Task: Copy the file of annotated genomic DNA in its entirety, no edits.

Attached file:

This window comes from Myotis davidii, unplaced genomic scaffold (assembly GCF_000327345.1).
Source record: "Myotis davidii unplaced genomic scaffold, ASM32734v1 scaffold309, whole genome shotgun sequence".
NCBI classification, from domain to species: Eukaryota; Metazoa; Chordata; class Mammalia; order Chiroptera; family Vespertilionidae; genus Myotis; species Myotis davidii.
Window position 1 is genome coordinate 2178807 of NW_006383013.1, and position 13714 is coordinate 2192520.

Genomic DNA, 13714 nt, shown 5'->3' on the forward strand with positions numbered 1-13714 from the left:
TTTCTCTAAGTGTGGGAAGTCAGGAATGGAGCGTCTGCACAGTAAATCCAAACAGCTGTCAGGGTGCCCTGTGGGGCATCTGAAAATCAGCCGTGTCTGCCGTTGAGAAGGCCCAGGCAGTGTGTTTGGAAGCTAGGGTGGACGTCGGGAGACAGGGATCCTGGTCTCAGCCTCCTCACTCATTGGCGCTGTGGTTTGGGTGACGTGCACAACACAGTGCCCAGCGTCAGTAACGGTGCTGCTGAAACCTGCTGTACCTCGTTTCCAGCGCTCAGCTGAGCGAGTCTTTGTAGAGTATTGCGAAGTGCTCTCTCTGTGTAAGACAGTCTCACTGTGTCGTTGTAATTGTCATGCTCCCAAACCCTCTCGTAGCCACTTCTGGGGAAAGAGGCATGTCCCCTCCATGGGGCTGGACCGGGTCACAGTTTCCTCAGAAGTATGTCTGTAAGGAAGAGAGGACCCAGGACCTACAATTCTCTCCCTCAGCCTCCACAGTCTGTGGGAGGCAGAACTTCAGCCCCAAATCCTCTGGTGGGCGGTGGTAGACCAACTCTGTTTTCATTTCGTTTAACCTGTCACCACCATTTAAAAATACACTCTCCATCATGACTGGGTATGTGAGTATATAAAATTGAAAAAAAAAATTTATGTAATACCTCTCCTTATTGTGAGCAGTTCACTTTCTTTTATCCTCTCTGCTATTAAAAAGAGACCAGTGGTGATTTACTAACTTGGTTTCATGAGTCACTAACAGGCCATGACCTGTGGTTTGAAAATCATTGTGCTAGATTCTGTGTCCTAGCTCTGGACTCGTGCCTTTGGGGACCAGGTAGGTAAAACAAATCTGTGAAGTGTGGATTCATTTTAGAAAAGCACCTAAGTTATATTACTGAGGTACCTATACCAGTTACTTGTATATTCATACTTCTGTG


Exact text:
This window comes from Myotis davidii, unplaced genomic scaffold (assembly GCF_000327345.1).
Source record: "Myotis davidii unplaced genomic scaffold, ASM32734v1 scaffold309, whole genome shotgun sequence".
NCBI classification, from domain to species: Eukaryota; Metazoa; Chordata; class Mammalia; order Chiroptera; family Vespertilionidae; genus Myotis; species Myotis davidii.
Window position 1 is genome coordinate 2178807 of NW_006383013.1, and position 13714 is coordinate 2192520.

Genomic DNA, 13714 nt, shown 5'->3' on the forward strand with positions numbered 1-13714 from the left:
TTTCTCTAAGTGTGGGAAGTCAGGAATGGAGCGTCTGCACAGTAAATCCAAACAGCTGTCAGGGTGCCCTGTGGGGCATCTGAAAATCAGCCGTGTCTGCCGTTGAGAAGGCCCAGGCAGTGTGTTTGGAAGCTAGGGTGGACGTCGGGAGACAGGGATCCTGGTCTCAGCCTCCTCACTCATTGGCGCTGTGGTTTGGGTGACGTGCACAACACAGTGCCCAGCGTCAGTAACGGTGCTGCTGAAACCTGCTGTACCTCGTTTCCAGCGCTCAGCTGAGCGAGTCTTTGTAGAGTATTGCGAAGTGCTCTCTCTGTGTAAGACAGTCTCACTGTGTCGTTGTAATTGTCATGCTCCCAAACCCTCTCGTAGCCACTTCTGGGGAAAGAGGCATGTCCCCTCCATGGGGCTGGACCGGGTCACAGTTTCCTCAGAAGTATGTCTGTAAGGAAGAGAGGACCCAGGACCTACAATTCTCTCCCTCAGCCTCCACAGTCTGTGGGAGGCAGAACTTCAGCCCCAAATCCTCTGGTGGGCGGTGGTAGACCAACTCTGTTTTCATTTCGTTTAACCTGTCACCACCATTTAAAAATACACTCTCCATCATGACTGGGTATGTGAGTATATAAAATTGAAAAAAAAAATTTATGTAATACCTCTCCTTATTGTGAGCAGTTCACTTTCTTTTATCCTCTCTGCTATTAAAAAGAGACCAGTGGTGATTTACTAACTTGGTTTCATGAGTCACTAACAGGCCATGACCTGTGGTTTGAAAATCATTGTGCTAGATTCTGTGTCCTAGCTCTGGACTCGTGCCTTTGGGGACCAGGTAGGTAAAACAAATCTGTGAAGTGTGGATTCATTTTAGAAAAGCACCTAAGTTATATTACTGAGGTACCTATACCAGTTACTTGTATATTCATACTTCTGTG